Do You Treat Your First World Issues Like Third World Problems?


The other day I was getting a pedicure, my appointment was at 11:00am. Well, there was a mix-up at the school (I went to a beauty school because getting a pedicure there is much cheaper and just as good) and I didn’t get seen until 11:30am.

I had planned on walking out of the school at 12pm, and my time limits hadn’t changed so I didn’t have time for her to paint my toenails. The technician apologized profusely and I told her it wasn’t a big deal, I would just come back and she said, “I wish more people had the same attitude as you do.” And that got me to thinking, why would this upset someone?



One of the benefits of travel is getting to see how other people live. I’ve traveled to countries where people didn’t have running water, where kids didn’t have enough to eat, and parents had to make decisions such as whether to pay their light bill or buy their child a pair of shoes. I think when you see people in these situations and know the type of life they have, it helps you to appreciate all that you take for granted.

For instance, when you get sick and need to stay home, don’t you have a comfortable bed or couch where you can rest? Don’t you have electricity and running water so when you need to get up and go to the restroom you have the luxury of sitting on a toilet and flushing?

There are millions of people around the world that can’t do that.  And even when we are going through real problems like cancer, death, depression and things like these, we can still deal with these problems in comfort.



If you don’t feel like cooking you can order food and have it delivered. If you have a headache you can go to the store and buy medicine. If you don’t have any money you can go to the bank, ask a friend, or use a credit card. I don’t know anyone that has ever come home from work and had to pump their water from a well, light candles to be able to see, or sleep on the floor of their shanty home.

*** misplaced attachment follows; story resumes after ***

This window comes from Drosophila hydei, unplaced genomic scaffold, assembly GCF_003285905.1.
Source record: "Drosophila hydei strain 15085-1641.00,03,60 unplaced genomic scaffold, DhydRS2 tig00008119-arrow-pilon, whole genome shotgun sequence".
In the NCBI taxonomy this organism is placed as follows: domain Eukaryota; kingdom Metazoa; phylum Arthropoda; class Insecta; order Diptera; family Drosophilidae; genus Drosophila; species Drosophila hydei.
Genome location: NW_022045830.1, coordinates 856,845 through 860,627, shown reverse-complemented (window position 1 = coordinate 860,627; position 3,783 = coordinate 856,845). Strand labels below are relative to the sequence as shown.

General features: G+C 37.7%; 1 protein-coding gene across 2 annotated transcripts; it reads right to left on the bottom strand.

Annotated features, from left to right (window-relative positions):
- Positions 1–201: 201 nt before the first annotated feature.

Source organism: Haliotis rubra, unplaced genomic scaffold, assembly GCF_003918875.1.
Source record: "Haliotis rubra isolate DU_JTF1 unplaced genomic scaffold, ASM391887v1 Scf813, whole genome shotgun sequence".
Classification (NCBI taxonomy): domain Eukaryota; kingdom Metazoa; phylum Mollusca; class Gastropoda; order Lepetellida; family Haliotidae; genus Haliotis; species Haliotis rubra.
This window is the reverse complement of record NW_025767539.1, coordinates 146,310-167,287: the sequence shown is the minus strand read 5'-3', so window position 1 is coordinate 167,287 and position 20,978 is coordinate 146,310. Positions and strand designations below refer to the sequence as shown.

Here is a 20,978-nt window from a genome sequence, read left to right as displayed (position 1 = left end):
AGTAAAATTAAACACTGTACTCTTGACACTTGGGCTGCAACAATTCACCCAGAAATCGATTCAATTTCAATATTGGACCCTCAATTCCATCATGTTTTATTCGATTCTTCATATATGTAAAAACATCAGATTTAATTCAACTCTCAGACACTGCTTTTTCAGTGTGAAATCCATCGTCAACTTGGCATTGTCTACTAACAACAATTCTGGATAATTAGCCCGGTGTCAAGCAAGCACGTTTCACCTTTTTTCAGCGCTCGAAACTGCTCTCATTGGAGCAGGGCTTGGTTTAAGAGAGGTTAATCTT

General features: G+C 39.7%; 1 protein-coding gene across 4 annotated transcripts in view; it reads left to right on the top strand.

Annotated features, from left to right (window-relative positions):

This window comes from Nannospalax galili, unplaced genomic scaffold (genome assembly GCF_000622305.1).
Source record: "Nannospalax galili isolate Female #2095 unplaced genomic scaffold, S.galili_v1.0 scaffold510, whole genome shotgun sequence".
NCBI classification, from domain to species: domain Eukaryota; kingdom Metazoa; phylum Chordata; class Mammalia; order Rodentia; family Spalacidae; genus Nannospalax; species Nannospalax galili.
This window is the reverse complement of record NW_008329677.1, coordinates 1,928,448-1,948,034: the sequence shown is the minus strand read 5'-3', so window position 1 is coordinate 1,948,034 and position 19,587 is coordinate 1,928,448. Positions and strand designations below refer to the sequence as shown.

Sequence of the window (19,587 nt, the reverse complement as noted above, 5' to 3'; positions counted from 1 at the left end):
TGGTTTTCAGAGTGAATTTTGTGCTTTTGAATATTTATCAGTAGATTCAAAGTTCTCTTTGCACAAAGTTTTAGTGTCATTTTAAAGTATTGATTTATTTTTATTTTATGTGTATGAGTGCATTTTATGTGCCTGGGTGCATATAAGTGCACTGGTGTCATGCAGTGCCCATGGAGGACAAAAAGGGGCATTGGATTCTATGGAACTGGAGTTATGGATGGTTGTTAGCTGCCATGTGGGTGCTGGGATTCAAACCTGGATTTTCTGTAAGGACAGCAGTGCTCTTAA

I think because I have seen what real stress can look like without the comforts of all that I take for granted, it has helped me to not take things so seriously, especially things that aren’t really important. Not getting my toenails painted is so not a big deal.

How many things go on in your daily life that may upset you but when you stop to think about it, the big issue you are having may really not be that big of a deal. Not to say that disease, death, anxiety, depression and things like that aren’t big deals. Of course they are.

I was flying back and forth to Los Angeles to take care of my cousin after her chemotherapy which was an extremely stressful time for all of us involved. But my cousin was able to lay in her soft bed, wrapped in her blankets, and she was as comfortable as she could be in her after-chemo state.



So many people around the world who suffer from all types of maladies don’t have the luxury or electricity, blankets, hot tea with lemon, or having someone rub their feet.  I am in no way saying cancer is easy to handle. But I am saying that because we have so many things in our life that others see as complete and total luxury, it’s sometimes hard for us to realize that the life we are living is so pampered.

Traveling has made me understand that which in turn helps me not get upset when the little things go wrong. And many times, if we stop and think about it, it’s the little things that cause us so much unnecessary anxiety.


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